Man Up!

I saw this video today and thought I would share it with you. Gender stereotyping and stigmatisation works on both sides. As much as I see the ideals and goals and role models for my daughter streamlined for a world of pink and glitter and princesses, I see for my son the ideals, goals and role models suppressed into a fighting, gun touting, emotionless macho.
I feel so blessed to have two kids and a boy and girl, they are such different people, they're their own people, and my relationship with them is so different, they have different needs and different desires and I as a parent need to respond to them differently.

If I had to pigeonhole them as the world tries to make me, I would say 100% that my son is the "weaker" he is the "girl" he is extremely sensitive, he sometimes has a sad thought and will burst into tears, we were listening to the soundtrack to Les Miserables the other day and I was narrating the story and at the end when Jean Valjean dies he cried because he was moved by the music. He lay down on the floor of the cinema last year beating his fists and covering his eyes shouting why did I want to watch this film, both in Star Wars and the Jungle Book when a character dies. My daughter is also sensitive (Poor them... they both inherited that from me...) But she seems to have an inbuilt support system within herself where she can rationalise, she can compartmentalise, she can move through her emotions, he just hits a wall at full speed.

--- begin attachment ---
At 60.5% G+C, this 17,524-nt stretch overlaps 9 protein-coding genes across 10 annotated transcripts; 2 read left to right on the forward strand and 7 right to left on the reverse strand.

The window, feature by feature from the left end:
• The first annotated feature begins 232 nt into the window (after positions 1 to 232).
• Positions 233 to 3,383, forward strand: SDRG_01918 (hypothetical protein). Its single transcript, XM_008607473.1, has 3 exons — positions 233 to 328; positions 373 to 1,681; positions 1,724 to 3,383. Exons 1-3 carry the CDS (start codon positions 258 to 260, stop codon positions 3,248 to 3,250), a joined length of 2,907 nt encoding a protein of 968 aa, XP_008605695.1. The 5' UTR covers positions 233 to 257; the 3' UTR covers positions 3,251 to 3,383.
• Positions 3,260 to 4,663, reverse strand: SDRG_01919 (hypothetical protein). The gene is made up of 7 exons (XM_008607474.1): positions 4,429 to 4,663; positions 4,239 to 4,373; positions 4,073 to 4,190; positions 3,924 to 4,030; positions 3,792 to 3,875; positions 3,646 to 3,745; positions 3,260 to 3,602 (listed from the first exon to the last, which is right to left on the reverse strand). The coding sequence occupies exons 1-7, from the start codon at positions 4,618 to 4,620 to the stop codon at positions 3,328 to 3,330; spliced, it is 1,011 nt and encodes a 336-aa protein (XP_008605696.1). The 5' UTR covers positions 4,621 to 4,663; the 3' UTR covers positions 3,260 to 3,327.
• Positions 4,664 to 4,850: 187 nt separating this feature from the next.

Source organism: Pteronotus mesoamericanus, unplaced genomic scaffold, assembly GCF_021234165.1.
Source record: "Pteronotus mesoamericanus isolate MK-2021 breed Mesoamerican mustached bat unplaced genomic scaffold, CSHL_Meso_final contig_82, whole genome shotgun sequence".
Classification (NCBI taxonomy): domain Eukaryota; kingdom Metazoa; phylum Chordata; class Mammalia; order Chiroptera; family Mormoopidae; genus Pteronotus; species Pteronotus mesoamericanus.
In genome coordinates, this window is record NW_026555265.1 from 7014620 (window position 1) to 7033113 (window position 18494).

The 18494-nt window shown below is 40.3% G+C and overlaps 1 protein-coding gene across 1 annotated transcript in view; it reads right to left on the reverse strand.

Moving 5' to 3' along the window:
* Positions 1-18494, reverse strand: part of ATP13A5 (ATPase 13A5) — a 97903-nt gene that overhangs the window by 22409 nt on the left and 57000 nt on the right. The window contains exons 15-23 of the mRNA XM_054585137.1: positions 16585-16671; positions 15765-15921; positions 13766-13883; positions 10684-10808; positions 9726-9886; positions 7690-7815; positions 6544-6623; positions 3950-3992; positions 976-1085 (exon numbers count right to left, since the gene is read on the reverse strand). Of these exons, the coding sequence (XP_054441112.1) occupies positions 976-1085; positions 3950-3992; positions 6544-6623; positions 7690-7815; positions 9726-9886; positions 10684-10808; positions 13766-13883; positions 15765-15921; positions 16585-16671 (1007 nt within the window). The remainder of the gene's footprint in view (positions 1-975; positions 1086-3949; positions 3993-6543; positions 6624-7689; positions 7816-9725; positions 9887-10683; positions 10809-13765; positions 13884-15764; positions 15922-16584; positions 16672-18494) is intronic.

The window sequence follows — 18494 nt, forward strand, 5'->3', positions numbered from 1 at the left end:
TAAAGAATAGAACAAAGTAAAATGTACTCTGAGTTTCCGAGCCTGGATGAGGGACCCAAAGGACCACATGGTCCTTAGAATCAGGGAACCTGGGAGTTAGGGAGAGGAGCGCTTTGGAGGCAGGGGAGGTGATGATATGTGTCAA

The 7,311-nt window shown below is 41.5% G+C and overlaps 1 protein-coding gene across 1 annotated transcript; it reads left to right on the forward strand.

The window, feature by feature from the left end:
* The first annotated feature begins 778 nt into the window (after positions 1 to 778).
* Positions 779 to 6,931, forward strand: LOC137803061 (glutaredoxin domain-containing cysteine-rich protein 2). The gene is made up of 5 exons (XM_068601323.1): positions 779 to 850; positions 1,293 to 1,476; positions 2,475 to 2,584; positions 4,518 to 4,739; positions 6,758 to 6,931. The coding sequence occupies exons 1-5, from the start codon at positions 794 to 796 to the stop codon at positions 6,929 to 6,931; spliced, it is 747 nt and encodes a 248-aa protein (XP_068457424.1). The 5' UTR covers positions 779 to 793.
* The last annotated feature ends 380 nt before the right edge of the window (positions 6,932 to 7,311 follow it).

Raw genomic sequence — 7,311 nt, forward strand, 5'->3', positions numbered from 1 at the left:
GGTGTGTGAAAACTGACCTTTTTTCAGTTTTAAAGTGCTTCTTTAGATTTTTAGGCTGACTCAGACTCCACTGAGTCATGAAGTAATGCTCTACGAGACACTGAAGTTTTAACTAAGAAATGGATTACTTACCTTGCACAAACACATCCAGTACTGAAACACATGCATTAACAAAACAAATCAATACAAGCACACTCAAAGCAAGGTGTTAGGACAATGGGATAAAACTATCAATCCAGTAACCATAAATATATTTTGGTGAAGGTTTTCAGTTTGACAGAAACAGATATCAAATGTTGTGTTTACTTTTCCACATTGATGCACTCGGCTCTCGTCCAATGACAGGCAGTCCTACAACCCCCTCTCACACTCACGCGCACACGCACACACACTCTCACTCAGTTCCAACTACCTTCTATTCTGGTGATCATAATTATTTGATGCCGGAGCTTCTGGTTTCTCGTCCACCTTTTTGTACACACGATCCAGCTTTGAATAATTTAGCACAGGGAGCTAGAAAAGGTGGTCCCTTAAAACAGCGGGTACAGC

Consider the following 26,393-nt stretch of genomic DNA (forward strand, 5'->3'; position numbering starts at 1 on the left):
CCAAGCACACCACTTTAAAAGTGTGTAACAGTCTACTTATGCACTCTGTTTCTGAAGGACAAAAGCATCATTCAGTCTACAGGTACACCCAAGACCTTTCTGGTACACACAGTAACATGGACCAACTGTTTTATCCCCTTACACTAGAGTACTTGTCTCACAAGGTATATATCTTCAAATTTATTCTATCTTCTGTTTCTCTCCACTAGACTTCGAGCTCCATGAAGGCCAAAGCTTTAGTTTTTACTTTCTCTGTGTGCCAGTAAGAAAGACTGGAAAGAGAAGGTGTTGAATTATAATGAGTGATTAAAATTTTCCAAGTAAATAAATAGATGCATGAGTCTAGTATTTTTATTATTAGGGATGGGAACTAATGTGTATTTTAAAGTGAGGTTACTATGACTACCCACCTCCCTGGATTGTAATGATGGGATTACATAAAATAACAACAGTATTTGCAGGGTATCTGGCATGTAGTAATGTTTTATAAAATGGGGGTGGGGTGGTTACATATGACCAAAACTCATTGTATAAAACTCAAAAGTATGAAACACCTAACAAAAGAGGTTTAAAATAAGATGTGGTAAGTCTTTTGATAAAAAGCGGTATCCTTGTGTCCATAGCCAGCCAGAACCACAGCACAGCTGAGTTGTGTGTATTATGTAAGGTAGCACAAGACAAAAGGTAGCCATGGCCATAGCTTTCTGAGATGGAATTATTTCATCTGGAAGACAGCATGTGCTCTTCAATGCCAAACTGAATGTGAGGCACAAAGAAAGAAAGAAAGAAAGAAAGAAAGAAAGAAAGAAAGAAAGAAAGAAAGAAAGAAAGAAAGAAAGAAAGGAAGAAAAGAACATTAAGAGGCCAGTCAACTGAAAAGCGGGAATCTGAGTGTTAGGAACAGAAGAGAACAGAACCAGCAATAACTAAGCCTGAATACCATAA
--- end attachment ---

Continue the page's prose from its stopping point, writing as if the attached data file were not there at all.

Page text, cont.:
These are just my kids they're individuals, but the fact that already my son is being told by exterior forces that he should 'man up' he shouldn't cry, that he's 8 1/2 that that's not what 'boys' do. That he should like watch, play certain things breaks my heart..!
SO as much as me being a women I am hypersensitive to all the BS my daughter will face, that, I witness and feel and battle against these stigmas my daughter will face day in day out...
My son, i've got your back and you can always cry and have a hug x